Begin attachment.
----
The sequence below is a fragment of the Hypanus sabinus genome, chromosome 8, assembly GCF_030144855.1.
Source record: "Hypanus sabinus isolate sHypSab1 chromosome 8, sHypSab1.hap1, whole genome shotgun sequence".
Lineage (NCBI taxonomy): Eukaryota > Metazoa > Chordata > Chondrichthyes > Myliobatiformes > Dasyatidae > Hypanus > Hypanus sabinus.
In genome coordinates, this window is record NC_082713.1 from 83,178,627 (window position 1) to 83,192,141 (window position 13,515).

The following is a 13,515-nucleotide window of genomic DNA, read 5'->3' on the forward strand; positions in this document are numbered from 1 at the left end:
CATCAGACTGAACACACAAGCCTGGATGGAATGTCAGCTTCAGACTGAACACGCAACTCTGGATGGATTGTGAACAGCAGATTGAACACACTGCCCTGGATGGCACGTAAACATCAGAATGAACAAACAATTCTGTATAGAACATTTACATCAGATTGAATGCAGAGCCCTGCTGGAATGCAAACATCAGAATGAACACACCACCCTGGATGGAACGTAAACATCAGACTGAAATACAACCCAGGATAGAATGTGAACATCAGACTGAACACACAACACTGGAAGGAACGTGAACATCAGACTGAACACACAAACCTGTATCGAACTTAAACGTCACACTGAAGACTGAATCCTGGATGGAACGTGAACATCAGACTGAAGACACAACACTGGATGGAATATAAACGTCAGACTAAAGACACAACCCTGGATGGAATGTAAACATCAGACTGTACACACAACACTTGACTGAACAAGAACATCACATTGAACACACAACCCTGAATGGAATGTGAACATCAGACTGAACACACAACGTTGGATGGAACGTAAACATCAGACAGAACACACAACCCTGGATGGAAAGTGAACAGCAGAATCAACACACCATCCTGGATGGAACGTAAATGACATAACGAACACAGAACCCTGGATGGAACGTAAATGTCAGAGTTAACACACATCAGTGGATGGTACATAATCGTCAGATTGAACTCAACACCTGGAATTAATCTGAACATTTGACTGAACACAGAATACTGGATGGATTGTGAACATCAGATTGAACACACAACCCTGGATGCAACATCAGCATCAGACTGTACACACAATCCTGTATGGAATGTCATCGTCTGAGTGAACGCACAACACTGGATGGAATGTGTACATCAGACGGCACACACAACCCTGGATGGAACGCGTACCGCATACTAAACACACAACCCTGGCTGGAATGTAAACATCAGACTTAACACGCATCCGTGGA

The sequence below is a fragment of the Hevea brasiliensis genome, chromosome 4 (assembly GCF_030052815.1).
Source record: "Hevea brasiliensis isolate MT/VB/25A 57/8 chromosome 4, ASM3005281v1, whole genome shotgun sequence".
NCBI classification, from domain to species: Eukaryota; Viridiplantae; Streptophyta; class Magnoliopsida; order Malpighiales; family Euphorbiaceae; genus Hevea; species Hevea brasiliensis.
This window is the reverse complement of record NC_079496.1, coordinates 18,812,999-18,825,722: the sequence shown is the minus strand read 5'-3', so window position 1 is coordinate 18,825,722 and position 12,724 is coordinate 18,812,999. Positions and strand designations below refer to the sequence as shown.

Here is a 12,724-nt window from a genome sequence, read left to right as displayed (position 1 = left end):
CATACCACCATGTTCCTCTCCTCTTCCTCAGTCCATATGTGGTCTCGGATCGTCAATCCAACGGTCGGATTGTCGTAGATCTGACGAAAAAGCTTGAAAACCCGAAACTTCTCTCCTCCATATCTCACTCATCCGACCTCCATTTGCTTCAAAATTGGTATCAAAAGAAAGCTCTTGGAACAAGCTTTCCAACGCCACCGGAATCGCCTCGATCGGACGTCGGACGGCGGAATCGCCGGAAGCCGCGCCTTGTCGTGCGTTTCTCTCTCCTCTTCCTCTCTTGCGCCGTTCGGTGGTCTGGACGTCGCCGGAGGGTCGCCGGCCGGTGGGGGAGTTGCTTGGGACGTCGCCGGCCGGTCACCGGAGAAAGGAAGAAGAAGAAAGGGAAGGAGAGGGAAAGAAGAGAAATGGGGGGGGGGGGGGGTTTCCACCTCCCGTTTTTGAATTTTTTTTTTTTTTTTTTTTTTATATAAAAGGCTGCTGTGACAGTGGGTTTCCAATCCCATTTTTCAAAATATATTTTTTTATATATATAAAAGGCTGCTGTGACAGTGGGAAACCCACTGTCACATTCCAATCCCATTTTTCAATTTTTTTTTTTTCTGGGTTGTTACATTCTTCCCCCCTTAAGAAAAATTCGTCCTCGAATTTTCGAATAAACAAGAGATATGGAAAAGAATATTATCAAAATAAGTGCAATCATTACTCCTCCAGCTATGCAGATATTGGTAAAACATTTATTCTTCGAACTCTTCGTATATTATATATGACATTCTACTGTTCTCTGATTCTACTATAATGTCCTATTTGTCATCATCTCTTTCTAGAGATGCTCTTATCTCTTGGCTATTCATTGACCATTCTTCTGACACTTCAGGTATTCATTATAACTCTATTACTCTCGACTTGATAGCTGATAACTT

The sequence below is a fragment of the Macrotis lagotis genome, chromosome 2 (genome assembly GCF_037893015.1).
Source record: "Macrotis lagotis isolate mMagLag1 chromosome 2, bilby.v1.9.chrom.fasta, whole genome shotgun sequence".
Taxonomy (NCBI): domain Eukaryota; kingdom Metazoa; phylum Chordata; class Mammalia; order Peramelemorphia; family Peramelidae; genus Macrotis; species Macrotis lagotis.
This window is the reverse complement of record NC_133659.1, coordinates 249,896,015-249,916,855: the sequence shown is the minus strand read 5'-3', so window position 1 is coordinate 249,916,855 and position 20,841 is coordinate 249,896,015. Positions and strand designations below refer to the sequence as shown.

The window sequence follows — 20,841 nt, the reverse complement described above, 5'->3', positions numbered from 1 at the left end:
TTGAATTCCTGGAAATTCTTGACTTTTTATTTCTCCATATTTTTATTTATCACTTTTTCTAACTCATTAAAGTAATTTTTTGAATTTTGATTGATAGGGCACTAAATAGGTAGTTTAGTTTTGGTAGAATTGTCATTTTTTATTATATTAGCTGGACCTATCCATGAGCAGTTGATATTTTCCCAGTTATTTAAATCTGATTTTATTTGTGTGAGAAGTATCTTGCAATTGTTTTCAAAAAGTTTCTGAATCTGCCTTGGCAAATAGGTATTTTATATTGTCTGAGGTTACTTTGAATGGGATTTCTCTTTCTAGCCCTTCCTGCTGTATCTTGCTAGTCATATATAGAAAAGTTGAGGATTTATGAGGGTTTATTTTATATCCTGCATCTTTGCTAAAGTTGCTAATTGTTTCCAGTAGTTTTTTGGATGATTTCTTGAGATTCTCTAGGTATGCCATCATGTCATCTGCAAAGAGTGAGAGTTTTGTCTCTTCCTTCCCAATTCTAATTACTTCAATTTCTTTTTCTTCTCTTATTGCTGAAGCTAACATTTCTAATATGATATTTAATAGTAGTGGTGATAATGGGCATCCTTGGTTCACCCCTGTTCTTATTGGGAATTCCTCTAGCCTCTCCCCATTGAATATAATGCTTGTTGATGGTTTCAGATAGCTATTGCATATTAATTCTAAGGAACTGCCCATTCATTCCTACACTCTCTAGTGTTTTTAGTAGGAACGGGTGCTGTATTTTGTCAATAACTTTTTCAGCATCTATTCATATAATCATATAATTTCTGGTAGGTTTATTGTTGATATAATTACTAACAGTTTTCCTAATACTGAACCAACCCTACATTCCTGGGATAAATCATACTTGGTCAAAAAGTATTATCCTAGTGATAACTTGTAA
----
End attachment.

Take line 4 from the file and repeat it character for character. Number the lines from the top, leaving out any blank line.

In genome coordinates, this window is record NC_082713.1 from 83,178,627 (window position 1) to 83,192,141 (window position 13,515).